Burnie, the Miami Heat's anthropomorphic flame mascot, may be one of the most enduringly popular parts of the franchise, but one local elementary school teacher is taking the team to court and claiming that Burnie injured her during an event. That teacher, Susan Sanchez, claims she volunteered to participate in a dance routine at a pep rally at an elementary school, but when her moves weren't up to Burnie's par, the flame ball got a little handsy and ended up injuring the educator.
According to the lawsuit obtained by Courthouse News, the Heat threw a pep rally for students at the Caribbean Elementary School down in South Miami-Dade back in April 2013. Naturally, Burnie was on hand to entertain the mostly pint-sized crowd.
The mascot got teachers to volunteer for a dance routine. Despite having had surgery in 2008 that resulted in screws and plates in her back, Sanchez decided she was up for what she thought would be a low-impact routine. However, Burnie allegedly decided to make Sanchez feel the burn.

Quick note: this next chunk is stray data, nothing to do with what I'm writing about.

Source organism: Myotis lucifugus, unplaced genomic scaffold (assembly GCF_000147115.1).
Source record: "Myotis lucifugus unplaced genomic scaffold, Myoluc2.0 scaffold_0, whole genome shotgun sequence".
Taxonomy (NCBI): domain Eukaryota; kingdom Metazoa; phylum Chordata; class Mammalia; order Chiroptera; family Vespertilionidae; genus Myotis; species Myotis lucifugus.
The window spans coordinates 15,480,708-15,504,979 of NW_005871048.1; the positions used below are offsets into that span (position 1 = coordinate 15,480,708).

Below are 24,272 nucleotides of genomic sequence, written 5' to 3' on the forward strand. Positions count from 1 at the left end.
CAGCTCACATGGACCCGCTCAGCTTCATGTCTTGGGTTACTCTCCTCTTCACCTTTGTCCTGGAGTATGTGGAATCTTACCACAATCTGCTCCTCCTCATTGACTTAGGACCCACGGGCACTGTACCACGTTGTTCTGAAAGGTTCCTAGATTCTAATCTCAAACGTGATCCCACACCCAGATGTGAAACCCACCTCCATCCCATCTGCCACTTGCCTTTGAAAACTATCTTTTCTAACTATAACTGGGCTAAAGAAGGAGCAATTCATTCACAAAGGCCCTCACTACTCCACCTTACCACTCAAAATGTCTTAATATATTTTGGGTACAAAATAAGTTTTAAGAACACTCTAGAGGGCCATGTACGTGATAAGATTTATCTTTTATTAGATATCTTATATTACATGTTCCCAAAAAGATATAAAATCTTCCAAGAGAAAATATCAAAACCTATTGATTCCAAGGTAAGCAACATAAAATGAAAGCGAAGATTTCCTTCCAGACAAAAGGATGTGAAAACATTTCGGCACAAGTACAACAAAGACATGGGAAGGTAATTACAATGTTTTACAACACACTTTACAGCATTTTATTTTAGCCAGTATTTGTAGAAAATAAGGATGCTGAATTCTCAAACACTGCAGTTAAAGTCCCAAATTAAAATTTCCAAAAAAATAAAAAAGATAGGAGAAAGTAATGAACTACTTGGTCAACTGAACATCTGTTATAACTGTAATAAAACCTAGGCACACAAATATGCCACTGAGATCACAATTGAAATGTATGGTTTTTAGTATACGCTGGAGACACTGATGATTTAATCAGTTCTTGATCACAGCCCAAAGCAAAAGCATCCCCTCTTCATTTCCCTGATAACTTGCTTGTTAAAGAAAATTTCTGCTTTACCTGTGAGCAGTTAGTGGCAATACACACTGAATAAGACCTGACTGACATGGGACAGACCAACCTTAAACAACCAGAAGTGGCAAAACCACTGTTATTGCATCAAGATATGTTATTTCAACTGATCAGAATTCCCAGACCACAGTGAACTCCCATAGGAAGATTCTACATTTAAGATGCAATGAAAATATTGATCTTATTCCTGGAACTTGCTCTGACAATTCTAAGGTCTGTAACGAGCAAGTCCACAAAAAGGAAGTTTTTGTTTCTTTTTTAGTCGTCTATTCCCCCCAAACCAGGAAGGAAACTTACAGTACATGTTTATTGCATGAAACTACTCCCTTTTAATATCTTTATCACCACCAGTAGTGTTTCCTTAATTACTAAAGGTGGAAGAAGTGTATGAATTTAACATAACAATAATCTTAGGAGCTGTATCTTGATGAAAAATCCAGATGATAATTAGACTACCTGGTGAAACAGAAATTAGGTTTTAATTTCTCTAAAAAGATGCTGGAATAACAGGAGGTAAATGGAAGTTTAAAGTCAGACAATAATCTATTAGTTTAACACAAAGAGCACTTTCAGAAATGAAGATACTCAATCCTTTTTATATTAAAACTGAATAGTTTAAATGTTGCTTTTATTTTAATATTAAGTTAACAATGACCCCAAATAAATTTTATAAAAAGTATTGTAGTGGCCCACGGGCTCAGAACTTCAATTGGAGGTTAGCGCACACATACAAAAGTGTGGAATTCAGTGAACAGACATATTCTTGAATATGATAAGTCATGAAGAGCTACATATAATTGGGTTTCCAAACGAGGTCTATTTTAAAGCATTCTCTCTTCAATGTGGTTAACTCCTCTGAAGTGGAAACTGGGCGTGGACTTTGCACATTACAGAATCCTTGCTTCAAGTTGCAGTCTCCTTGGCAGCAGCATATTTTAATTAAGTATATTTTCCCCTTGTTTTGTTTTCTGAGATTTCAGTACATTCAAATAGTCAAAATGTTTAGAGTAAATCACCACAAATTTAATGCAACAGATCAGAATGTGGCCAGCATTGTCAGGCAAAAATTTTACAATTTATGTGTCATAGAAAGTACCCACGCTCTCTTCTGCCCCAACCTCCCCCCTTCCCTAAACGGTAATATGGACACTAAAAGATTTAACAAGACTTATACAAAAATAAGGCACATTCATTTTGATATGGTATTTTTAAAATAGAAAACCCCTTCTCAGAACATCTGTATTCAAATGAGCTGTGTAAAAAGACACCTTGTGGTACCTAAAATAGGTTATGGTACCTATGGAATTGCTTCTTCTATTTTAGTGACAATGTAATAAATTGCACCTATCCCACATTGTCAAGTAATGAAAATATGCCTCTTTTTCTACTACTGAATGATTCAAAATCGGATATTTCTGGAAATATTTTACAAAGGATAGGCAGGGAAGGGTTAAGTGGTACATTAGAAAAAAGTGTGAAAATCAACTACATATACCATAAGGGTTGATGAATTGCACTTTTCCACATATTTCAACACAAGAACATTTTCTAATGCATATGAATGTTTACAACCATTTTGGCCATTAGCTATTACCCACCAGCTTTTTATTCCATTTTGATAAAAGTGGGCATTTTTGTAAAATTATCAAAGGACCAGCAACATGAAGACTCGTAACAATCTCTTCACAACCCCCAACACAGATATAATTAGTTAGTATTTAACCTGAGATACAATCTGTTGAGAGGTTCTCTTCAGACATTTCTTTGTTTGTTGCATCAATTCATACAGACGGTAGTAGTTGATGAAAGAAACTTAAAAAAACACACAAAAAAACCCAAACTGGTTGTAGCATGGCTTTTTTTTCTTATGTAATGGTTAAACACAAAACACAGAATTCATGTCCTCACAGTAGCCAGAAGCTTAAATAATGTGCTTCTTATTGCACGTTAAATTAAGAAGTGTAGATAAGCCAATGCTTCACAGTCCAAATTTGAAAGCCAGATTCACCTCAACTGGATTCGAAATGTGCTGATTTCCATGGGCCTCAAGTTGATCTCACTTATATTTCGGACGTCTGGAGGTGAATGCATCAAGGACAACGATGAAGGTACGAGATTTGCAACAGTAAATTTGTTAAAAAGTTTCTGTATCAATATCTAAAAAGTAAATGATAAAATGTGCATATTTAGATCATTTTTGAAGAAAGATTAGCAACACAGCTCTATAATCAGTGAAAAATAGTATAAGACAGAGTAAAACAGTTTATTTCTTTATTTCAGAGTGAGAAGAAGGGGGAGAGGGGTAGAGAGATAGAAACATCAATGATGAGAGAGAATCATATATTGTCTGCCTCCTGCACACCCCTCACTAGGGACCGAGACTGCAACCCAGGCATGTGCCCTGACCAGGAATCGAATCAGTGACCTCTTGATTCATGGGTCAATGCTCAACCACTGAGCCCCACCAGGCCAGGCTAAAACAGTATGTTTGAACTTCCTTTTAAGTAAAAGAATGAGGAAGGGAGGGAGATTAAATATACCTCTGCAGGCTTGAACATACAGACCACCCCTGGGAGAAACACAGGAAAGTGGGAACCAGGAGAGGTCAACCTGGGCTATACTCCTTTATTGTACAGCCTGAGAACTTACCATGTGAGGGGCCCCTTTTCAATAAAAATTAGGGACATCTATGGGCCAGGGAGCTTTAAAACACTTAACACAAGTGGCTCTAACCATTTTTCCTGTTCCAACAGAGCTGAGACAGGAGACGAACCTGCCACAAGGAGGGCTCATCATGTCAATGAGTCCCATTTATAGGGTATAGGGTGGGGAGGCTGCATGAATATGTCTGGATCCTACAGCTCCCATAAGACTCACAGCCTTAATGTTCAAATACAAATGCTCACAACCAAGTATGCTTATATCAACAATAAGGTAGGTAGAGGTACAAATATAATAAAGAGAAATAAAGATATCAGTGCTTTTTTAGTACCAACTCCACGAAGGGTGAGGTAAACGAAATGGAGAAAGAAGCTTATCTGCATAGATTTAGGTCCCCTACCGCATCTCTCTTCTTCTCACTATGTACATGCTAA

"Suddenly and without warning and without verbal or written consent, Burnie touched Plaintiff and attempted to lift her leg past 90 degrees, and push out her right leg in an effort to have her do a split," reads the suit.
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Sanchez claims she suffered a labral tear of her left hip, and continues to suffer pain from the injury. She is no longer listed on Caribbean Elementary's staff list.
Sanchez and her husband are now suing the Heat organization for negligence, battery, and loss of consortium and are seeking unspecified damages. The man behind the Burnie costume on that particular day is not named in the suit. The Heat have not commented on the lawsuit.
While seeing mascots themselves getting hurt (or at least pretending to get hurt) is a time honored tradition in sports, stories of mascots injuring fans are rare but not unheard of. The Kansas City Royals were sued in 2013 after their mascot injured a spectator by throwing a hotdog into the stands.